This kind of research also always needs to ensure due diligence; which means the investigation or exercise of care that a reasonable business or person is normally expected to take before entering into an agreement or contract with another party or an act with a certain standard of care. It can have a legal framework (can mean the compliance with legal safety standards for instance).
In the same vein, it also has to ensure proper data management; a concept meaning the handling of data as a valuable resource. The stakeholders have to both organise and protect it accordingly.
Another important concept is high quality in pre-clinical research; meaning a satisfying standard when taking into account data integrity. Companies and organisations have developed systems to improve quality, such as: personnel roles and responsibilities, training, policies and procedures, quality assurance and auditing, document management, record retention, and reporting and corrective and preventive action.
Why should you employ a CRO for your research?
Companies contracting out for pre-clinical research may or may not elect to use a CRO. But most of the time they do, since CROs may have skills of know-how the company may not (for instance, experience on how to submit a proper application to the relevant regulation authorities). CROs are also highly reactive, being specialised in outsourcing in their field. Additionally, they are a more efficient point of contact with exports
CROs can be big companies with a lot of funding. Comparatively, smaller CROs offer some advantages: they can be more flexible and with less points of contact, they are easier to integrate in a company’s program from a strategic and cultural perspective, they are also more accessible and affordable to smaller pharmaceutical companies who lack the larger budgets their bigger counterparts may enjoy. They can also be interesting to bigger pharmaceutical corporations depending on the services they specialise in and the budgets involved.
Unrelated to size, CROs can have more or less financial stability: it means their ability to balance their budget and face unforeseen events. It is yet another factor to take into account when choosing the right CRO. Also, you should always try to know the CRO team’s members. If not to get a sense of their experience and usual quality of work, then to directly talk with them about your expectations and what they can deliver, in their own terms.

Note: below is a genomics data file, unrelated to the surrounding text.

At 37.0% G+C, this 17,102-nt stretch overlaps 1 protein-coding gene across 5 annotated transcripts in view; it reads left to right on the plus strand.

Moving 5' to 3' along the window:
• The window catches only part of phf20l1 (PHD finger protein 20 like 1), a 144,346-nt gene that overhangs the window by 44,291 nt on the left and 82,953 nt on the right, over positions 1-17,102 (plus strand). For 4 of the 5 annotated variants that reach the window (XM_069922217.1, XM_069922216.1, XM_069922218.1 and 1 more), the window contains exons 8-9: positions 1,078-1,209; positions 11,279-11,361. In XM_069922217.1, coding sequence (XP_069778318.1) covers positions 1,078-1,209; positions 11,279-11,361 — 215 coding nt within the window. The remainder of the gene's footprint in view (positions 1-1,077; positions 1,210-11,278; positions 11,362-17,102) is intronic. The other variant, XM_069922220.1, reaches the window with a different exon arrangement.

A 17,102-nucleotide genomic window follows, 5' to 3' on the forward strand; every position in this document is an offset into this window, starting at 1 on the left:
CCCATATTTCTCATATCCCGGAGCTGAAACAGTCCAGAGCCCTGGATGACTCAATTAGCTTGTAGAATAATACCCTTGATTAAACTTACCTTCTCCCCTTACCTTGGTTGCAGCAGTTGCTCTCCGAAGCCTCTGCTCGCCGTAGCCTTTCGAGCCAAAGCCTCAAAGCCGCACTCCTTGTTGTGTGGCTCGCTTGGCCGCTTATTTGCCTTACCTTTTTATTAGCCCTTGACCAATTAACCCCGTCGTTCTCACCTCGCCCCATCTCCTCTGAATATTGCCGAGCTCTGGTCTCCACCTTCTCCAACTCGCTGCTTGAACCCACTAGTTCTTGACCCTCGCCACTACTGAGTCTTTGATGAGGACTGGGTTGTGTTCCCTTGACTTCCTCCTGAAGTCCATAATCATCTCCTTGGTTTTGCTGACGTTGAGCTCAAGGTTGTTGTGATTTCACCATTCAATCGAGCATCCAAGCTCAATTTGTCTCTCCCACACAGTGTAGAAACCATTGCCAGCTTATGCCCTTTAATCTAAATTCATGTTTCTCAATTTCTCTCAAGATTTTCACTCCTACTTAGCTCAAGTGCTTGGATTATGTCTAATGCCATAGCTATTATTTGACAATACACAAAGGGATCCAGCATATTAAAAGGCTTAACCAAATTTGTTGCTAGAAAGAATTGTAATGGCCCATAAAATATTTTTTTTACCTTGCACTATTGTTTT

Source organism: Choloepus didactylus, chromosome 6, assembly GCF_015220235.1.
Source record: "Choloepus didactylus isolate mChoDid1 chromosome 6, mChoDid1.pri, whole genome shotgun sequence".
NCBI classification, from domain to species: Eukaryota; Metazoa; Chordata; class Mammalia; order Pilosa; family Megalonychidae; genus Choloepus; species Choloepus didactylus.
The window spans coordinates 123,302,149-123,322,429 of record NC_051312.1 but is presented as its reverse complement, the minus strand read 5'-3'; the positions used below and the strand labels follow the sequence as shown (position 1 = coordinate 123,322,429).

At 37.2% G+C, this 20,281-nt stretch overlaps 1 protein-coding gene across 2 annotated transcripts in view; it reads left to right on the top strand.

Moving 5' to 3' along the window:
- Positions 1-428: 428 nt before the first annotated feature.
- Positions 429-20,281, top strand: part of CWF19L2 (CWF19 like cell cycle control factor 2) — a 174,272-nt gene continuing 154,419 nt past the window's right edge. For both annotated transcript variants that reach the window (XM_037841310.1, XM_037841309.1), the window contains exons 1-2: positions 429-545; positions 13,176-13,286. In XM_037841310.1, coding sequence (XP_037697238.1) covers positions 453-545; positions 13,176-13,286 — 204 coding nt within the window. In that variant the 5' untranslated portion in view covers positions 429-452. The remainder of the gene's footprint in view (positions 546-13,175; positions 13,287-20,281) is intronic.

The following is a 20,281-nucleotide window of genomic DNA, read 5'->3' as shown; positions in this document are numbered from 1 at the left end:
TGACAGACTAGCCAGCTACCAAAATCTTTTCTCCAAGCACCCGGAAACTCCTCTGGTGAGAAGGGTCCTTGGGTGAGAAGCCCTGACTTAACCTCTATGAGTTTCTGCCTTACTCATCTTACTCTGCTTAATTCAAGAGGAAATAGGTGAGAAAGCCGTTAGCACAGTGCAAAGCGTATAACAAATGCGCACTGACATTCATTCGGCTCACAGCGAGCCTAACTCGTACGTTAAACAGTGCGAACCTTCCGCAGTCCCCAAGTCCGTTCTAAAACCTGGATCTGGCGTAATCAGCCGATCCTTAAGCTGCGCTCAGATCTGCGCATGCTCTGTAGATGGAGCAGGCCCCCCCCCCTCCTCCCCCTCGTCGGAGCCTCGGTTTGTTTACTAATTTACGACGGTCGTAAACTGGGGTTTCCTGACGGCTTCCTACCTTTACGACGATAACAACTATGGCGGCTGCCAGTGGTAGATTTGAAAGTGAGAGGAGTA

Since internal and external teams can be working together on such complex projects, it means project managers in the CRO (sometimes with the client’s oversight) need to establish clear goals for each of the teams working on the project and make sure all those goals are ticked in order and in a timely fashion so the project’s final objectives can be reached on time. This is called project management and is all the more important when choosing to work with a CRO.
CROs can also offer more services than the ones asked for in the first place. That means instead of focusing on a specific aspect of pre-clinical research, depending on their expertise and experience, the CRO can offer additional manipulations that will garner more reliable data. While more expensive, it can increase the project’s success rates down the line.
Ultimately the 5 most important things to consider when choosing a CRO are:
– Does it provide the services the company is looking for?
Carefully consider which activities will be performed by who in your project and whether you have the means to perform them internally or if it is more interesting to have them performed externally.
– Does it have the right experience and/or expertise?
Considering the processes you wish to outsource, does this company have the expertise you seek and/or the experience they need performing them for you to consider them a reliable choice?
– How good is its client service?
There will be a lot of back and forth between the company and CRO, which means they both need to be reactive and dutiful; what is this company’s reputation?
– What level of quality is the company known for?
It may seem obvious, but it better not be left unchecked, always verify the track record of the companies you wish to hire.
– Do you have the budget for it?
As always, the bottom line is: can you afford it? Carefully consider which company offers a satisfactory quality of service considering your budget.